How sad that a new business to Launceston would choose to disregard heritage features and fail to understand what it is that makes Australia’s third oldest city unique . What is even sadder and probably more disappointing, is that there appears to be no “body”, which cares to regulate new building and redevelopment with a desire for retaining quality craftsmanship and a sense of history . It is the skilful talent for combining the old and new which makes cities vibrant and inviting to both visitors and residents . Please do not let Launceston go down the path of homogenous and tasteless chain store facades.

  8. Ross Millar commented

    How disappointingly sad!
    Irrespective of the finer points of enforceable heritage overlays et al, this is an historic link to retailing architecture of the past.
    Simply beautiful, simply irreplaceable, simply what makes Launceston a city for citizens and visitors to marvel at, reminiscence and enjoy.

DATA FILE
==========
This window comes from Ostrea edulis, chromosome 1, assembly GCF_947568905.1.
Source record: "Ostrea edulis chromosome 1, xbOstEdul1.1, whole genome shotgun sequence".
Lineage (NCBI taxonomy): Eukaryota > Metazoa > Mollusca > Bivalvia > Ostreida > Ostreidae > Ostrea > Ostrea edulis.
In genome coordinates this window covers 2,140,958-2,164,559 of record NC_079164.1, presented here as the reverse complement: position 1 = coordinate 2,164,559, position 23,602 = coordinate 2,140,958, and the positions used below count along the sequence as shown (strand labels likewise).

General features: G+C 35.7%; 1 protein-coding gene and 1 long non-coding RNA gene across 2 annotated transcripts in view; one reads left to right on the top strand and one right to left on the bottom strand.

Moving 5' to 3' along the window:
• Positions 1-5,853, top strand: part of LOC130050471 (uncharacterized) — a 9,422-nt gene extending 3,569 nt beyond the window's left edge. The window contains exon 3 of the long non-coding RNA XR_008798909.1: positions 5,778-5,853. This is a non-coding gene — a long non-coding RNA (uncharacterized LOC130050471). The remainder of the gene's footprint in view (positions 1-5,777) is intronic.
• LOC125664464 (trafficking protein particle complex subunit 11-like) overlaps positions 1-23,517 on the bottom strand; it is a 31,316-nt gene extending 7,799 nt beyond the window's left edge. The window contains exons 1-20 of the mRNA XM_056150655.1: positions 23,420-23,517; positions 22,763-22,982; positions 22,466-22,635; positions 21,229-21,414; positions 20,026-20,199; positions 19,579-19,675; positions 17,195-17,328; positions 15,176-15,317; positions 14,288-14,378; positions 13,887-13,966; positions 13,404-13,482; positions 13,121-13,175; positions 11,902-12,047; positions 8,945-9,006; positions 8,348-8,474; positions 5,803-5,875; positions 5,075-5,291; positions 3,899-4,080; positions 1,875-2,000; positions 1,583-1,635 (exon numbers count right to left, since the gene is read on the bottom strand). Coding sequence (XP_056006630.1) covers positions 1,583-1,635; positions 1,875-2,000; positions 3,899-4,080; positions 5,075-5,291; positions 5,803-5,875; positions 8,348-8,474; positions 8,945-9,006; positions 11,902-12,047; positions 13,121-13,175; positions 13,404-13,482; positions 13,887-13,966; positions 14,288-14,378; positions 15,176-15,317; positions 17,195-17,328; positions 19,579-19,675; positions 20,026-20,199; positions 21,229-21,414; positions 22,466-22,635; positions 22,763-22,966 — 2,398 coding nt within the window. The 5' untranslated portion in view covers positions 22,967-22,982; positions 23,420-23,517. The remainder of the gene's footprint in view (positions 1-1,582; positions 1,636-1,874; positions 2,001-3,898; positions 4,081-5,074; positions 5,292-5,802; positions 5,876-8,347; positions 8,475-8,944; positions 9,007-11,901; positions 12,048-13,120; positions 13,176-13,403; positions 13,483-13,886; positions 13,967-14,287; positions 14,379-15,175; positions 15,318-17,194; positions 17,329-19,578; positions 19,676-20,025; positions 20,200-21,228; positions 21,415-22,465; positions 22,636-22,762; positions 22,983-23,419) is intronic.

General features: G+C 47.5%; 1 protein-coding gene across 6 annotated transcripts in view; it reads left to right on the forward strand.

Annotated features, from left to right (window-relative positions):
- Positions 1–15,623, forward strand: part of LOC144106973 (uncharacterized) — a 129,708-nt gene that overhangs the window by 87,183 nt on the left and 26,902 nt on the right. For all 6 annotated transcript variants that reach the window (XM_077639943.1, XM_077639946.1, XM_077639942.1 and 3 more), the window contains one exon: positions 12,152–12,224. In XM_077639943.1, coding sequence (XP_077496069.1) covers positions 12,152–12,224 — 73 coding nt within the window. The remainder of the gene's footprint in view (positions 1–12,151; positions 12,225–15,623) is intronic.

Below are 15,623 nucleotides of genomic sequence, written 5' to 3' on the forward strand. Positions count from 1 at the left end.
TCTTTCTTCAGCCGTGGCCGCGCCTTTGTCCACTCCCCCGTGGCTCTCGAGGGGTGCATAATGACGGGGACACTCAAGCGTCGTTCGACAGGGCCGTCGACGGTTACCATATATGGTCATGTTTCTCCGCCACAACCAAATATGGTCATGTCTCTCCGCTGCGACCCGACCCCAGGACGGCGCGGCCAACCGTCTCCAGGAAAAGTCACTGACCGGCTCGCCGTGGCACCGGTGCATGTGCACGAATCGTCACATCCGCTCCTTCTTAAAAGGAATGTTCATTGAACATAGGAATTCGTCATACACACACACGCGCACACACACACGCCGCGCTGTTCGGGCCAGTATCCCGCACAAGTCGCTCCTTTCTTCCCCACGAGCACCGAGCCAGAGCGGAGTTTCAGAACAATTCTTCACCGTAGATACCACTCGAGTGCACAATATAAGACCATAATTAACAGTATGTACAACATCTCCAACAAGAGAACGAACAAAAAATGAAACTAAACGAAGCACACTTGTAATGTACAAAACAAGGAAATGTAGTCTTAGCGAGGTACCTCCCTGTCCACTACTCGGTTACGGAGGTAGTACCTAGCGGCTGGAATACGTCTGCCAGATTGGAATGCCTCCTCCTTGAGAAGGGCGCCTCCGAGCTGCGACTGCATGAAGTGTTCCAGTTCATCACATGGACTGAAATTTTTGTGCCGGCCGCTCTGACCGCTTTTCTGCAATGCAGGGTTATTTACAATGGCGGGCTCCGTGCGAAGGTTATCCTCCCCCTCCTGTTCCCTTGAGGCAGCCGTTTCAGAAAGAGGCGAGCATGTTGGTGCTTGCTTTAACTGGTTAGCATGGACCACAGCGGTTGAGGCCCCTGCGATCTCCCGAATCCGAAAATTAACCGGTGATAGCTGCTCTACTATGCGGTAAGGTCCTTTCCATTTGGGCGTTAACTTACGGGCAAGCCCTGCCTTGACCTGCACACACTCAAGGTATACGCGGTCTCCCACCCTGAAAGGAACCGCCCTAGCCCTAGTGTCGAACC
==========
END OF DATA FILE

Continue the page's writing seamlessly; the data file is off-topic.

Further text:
As recent new settlers to Launceston, we walk around the CBD and are absorbed in the magnificent preserved architecture (unlike our previous Victorian city home).
    You have to wonder why the historic shopfront could not have been incorporated in a newer design to produce convenience, but still retain the essence of what inherently represents Launceston.
    The CBD needs features and this is and could be promoted as such.

  9. Jean Chapman commented

    I believe that the facade with the stained glass windows should be preserved. In my opinion there have been far too many demolitions and facade alterations in our historical city. People come to Launceston to see the remains of this beautiful city, not modern steel, concrete and glass boxes.